MOST PEOPLE DIAGNOSED WITH CANCER experience some level of anxiety and grief. However, with an estimated one in five U.S. adults living with a mental illness, many people with cancer will also have preexisting mental health conditions.
People living with conditions such as depression, anxiety or bipolar disease often take drugs like antidepressants, anti-anxiety medications, stimulants or antipsychotics. They may regularly see a psychiatrist or counselor. Thus, the mere thought of more doctors’ appointments and cancer treatments that might interact with their current drug regimen can be a significant source of stress.
By being completely honest and forthcoming with oncology providers, people who have mental health issues and cancer can get help to manage both health conditions. The following tips can help to set a foundation for support:
1) Expect that news of your cancer diagnosis and necessary treatments could exacerbate preexisting mental health issues. You may feel more depressed or anxious than your baseline. While this can be part of normal adjustment, speak up if your symptoms interfere with your ability to function or to adhere to your cancer treatment regimen.
2) Ask to connect with your hospital’s behavioral health or oncology social work professional at the start of your treatment or as soon as possible. It can help to have someone who can help you process the experience. That person, with your permission, can also communicate regularly with your psychiatrist or counselor, if needed.
3) Tell your oncologist if you are taking medications for your mental health condition. If your medication list is complex, ask for a referral to a psychiatrist who is trained in psycho-oncology and is well versed in potential interactions between cancer drugs and mental health drugs. Many cancer centers have staff with this expertise; others can refer you to someone in the community.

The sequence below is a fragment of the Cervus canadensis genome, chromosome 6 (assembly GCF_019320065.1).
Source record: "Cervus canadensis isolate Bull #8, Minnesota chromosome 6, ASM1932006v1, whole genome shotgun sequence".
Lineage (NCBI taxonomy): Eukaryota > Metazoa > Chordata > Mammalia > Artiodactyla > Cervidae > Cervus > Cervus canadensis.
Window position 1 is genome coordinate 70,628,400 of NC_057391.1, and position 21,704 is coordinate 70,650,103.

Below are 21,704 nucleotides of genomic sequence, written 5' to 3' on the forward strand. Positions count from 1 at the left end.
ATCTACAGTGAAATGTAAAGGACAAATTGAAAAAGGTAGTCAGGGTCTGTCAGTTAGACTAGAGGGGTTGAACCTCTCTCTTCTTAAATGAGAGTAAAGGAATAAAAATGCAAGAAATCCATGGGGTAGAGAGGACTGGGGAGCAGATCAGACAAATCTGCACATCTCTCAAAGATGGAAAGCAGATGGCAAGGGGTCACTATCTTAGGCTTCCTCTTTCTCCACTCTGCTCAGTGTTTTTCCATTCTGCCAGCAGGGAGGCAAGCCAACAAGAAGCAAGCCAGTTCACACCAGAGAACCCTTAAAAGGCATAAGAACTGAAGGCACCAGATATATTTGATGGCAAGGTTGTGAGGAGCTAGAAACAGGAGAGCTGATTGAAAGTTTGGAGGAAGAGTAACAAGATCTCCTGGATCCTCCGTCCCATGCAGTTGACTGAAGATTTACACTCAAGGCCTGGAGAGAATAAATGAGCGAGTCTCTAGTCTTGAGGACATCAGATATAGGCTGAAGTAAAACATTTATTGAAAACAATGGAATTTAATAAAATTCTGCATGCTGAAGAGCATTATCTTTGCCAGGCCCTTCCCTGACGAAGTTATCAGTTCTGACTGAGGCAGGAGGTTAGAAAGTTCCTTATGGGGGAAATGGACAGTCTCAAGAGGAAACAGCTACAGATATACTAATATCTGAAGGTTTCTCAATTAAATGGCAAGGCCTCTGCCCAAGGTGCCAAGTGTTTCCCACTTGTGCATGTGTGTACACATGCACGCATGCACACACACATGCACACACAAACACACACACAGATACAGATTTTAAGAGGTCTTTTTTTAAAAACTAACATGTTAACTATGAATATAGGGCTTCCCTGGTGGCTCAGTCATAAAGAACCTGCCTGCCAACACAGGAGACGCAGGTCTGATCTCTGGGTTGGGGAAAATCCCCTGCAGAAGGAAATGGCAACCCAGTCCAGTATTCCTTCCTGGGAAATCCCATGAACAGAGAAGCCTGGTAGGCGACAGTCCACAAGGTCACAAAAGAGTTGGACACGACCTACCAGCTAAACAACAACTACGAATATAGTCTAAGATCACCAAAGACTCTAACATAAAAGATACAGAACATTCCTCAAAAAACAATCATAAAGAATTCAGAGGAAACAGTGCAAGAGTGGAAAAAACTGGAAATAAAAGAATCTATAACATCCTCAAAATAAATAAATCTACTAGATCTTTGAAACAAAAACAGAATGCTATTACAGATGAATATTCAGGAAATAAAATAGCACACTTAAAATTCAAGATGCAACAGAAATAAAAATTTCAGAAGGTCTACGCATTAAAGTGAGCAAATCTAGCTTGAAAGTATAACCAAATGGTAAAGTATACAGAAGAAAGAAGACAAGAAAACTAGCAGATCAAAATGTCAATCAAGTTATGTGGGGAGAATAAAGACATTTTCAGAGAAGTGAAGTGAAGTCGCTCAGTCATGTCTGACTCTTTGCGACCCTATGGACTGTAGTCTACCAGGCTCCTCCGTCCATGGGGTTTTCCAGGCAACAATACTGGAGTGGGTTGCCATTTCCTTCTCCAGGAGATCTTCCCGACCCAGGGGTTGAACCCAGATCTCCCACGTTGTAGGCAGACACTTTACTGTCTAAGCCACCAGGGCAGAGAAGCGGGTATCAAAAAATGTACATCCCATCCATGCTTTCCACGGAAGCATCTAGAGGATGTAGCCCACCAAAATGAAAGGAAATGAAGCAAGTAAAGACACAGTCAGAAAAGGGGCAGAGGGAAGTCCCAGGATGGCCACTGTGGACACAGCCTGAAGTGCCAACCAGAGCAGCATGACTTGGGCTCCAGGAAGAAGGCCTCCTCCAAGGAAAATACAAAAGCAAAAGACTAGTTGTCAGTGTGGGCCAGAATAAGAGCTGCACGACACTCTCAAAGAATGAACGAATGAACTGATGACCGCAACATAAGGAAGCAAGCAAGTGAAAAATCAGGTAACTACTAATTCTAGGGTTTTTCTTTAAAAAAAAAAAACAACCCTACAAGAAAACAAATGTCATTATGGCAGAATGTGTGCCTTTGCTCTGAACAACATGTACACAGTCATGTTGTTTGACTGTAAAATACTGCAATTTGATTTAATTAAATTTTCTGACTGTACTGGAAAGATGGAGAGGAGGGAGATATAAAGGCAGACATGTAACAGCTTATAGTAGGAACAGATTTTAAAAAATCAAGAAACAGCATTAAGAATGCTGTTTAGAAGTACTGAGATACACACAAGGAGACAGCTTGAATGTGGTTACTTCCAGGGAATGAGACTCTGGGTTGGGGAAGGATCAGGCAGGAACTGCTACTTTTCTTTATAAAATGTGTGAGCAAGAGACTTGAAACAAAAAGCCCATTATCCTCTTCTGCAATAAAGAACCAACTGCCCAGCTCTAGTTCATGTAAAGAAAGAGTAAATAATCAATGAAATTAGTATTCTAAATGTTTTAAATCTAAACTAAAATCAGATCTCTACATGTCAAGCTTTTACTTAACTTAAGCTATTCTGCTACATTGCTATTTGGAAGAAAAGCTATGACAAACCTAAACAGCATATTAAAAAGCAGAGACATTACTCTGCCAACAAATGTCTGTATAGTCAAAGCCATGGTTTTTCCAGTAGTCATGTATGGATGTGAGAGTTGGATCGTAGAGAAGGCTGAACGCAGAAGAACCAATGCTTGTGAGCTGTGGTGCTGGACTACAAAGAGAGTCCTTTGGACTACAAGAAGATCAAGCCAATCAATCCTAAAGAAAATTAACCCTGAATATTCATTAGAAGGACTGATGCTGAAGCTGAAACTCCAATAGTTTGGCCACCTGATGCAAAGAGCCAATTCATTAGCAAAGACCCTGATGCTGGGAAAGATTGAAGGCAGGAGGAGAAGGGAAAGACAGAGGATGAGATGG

4) Some cancer drugs interact with psychiatric medications and vice versa. For example, many women with estrogen receptor-positive breast cancer are prescribed a type of hormone therapy called tamoxifen, which reduces the chance of cancer coming back after treatment. However, some antidepressants, such as Prozac (fluoxetine) and Paxil (paroxetine), can inhibit an enzyme that is broken down by tamoxifen, which would make treatment less effective. You may need to switch to a different antidepressant or cancer drug.
5) Fatigue is a frequent companion of both depression and cancer treatment. Psychiatrists can prescribe drugs that are safe to use during treatment and can increase energy.
6) Enlist the help of your existing mental health support community and explore additional resources to ease the months of cancer treatment. If you have been attending a support group or day program, try to keep going to meetings. If you are already receiving mental health support, continue your relationship with your therapist, who should also speak occasionally with someone on your cancer care team.
7) Keep in mind how much you’ve already overcome as you approach this new challenge. Rely on the tools you’ve learned along the way and be open to asking for help.
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